When a cut piece will be scrapped, the system sends a signal to the stacker, which in turn opens a door that accepts the scrapped piece. Finished parts are stacked into a bin adjusted before the production run to match the length and width of the final blanks.
Consider a 0.125-in.-thick material blank 60 in. wide by 144 in. long. Standing by the controller, an operator selects a program, or production plan. When picking a material blank from the cart, the robot knows to orient the blank width parallel to the shear knife line. It moves the blank over the table and then, with the help of several actuated squaring pins, positions the material's trailing edge into the set of four grippers. Once proximity switches verify material alignment, the grippers gain control. Meanwhile, the robot returns to the cart to pick the next material blank.
Let's say this production plan involves a leading-edge trim-cut piece that is scrapped; a total of 33, 4.25-in.-wide parts cut to width; and a scrapped, 2.75-in.-wide trailing-edge cut piece. The servo-driven system, the shear, stacker, and robot all work in concert to perform this complex operation. The leading edge is cut, followed by 33 parts cut to width, and finally the trailing-edge cut. When complete, the robot already is at the ready with the next blank.
Throughout, the only communication that occurs between the guillotine shear and the automation is the command passed from the robot controller instructing the shear to make a cut. After cutting, the shear's controller sends a signal back indicating that it's ready for the next cut. Such simplicity has an added benefit: The automation can integrate with virtually any commercially available guillotine shear.
Overall the automaton can handle 0.024- to 0.250-in.-thick steel with starting dimensions up to 5 by 12 ft. The smallest finished blank it can produce measures 1 by 12 in. And it can hold consistently a tolerance of ±0.005 in.—a feat impossible to achieve manually.
Gedeon said it used to be challenging to keep up with customers' demands for shear work. Manual shearing was a slow process. "This [automated system] will help us get orders and deliver orders on time."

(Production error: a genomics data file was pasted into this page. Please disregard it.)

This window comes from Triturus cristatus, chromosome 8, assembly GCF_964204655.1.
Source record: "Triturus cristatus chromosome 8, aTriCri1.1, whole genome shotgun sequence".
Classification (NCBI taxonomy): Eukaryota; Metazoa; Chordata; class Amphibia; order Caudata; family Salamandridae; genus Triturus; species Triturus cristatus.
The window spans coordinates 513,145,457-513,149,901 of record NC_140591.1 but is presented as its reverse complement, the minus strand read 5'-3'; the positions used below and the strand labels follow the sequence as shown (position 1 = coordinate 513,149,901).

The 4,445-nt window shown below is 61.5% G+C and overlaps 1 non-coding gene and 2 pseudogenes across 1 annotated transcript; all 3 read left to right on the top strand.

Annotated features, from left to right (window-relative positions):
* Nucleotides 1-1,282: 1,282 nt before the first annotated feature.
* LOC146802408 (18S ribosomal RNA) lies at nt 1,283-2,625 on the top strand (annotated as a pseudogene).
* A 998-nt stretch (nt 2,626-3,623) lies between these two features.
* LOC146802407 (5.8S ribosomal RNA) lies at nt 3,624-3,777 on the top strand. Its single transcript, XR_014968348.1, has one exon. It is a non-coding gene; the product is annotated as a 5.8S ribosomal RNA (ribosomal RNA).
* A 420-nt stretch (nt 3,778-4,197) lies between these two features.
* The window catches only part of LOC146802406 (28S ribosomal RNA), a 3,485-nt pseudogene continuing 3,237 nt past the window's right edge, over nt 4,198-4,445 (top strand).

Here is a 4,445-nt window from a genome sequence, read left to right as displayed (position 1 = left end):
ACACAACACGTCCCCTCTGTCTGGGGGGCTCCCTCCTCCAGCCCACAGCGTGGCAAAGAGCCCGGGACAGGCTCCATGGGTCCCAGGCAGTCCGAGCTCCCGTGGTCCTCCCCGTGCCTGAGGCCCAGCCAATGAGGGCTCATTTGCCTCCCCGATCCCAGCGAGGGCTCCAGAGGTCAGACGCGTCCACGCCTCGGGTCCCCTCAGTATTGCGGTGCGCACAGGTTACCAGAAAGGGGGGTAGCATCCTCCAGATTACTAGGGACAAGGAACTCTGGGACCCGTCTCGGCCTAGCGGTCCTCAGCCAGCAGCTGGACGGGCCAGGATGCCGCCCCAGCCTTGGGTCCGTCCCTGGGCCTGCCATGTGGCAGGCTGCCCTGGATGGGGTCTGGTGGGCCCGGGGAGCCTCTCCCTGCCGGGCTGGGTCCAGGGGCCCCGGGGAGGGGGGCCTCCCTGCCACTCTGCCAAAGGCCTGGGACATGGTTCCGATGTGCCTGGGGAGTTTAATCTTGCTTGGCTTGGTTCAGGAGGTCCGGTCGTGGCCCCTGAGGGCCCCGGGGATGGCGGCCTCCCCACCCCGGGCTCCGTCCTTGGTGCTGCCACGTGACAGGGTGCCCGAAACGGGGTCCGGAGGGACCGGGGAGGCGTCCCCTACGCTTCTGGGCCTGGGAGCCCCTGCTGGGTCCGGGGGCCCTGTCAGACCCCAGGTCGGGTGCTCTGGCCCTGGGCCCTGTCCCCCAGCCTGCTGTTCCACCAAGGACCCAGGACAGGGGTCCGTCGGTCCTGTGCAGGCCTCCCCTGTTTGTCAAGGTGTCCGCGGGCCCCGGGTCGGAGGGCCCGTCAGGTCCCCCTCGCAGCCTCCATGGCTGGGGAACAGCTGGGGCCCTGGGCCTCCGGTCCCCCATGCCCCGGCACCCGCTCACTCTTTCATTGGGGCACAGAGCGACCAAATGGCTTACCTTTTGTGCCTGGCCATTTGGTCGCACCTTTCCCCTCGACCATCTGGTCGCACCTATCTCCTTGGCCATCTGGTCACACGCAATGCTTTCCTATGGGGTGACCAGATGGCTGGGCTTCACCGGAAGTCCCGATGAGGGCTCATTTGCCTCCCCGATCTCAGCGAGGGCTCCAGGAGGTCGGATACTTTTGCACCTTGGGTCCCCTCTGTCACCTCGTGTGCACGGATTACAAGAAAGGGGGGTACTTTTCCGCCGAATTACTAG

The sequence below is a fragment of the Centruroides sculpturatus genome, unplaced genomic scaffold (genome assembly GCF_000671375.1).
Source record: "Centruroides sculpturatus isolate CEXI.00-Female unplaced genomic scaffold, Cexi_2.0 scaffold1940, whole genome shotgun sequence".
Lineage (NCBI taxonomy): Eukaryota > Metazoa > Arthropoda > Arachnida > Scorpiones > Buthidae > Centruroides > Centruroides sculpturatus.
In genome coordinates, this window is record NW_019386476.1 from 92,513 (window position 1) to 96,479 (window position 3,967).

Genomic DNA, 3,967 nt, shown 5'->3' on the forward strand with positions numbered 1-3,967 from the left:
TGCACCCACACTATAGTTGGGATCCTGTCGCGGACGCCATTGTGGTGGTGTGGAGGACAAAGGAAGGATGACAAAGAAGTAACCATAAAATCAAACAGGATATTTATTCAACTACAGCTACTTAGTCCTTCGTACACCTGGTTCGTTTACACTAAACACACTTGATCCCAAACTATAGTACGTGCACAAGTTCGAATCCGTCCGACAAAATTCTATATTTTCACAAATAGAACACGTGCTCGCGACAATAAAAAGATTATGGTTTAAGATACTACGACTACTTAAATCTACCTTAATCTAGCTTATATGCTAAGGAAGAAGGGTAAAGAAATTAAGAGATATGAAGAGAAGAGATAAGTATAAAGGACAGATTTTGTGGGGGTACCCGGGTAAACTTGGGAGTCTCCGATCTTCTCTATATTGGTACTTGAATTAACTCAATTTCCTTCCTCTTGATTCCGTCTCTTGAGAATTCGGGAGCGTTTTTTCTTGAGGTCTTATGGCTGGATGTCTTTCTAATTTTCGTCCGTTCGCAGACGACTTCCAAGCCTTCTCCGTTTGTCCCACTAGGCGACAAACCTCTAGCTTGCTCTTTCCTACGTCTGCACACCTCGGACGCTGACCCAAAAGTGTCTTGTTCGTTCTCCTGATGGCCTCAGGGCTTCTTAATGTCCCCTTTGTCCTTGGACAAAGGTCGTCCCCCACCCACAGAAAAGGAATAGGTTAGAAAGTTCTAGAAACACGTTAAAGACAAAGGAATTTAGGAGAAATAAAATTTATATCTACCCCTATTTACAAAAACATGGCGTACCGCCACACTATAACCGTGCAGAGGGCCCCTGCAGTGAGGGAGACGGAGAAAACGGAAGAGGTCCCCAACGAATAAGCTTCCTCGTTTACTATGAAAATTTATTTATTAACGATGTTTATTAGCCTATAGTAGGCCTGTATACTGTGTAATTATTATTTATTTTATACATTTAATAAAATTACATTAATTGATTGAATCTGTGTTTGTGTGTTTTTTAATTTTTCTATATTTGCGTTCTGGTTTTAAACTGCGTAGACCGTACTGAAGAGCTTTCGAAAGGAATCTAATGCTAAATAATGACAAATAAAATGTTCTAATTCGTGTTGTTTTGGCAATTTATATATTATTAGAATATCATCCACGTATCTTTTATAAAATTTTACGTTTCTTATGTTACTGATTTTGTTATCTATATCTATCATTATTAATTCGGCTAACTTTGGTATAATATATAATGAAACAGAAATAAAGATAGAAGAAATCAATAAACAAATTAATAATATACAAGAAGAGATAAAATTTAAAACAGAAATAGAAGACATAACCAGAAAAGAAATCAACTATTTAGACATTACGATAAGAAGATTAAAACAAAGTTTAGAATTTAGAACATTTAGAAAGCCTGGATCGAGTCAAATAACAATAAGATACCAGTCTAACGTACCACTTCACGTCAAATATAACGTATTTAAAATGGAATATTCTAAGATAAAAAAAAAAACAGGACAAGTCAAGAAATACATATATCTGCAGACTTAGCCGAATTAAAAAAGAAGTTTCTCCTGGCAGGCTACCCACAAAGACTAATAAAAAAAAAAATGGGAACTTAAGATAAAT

When production speeds up, safety hazards normally become a greater concern. But the robot, which operates in a safety-secured cage, eliminates many hazards. The material is handled by an automated, intelligent system from the time it comes off the floor until it is released to the stacker, reducing the need for manpower and the potential for workplace accidents. Moreover, if workers attempt to enter areas of the cell during production, they will trigger light barriers that in turn force an instant shutdown of the robot and servo drives.
"It's the first of its kind, and no one wants to be the first," Gedeon said, adding that technicians still are working out the bugs, most of which involve the robot arm and how it delivers steel to the shear table. Nevertheless, problems have been relatively minor, and early technology adoption has its benefits.
"We try to capitalize on every opportunity that enables us to take a lead," he said. "That's what sets us apart from our competitors."
Most significant, the system's 12 robot-orientation programs can manipulate blanks in virtually any conceivable manner. "It's a huge benefit that the robot can turn the steel," Gedeon said, explaining that such capability makes the automated setup as flexible as a manual operation—without straining the operator's back.
Previously a crew of three often had to work with seriously heavy material, such as a stack of 0.25-in.-thick, 5- by 12-ft. sheets—each weighing 630 lbs. Using manual methods, it took this crew five minutes or so to fit one sheet onto a crane and load it into a shear. Let's face it, a job requiring such heavy lifting, all day every day, isn't anyone's career aspiration. But the robot doesn't mind at all. In fact, it can execute the same operation—with greater precision—in 20 seconds.
Photos courtesy of Lane Steel Co.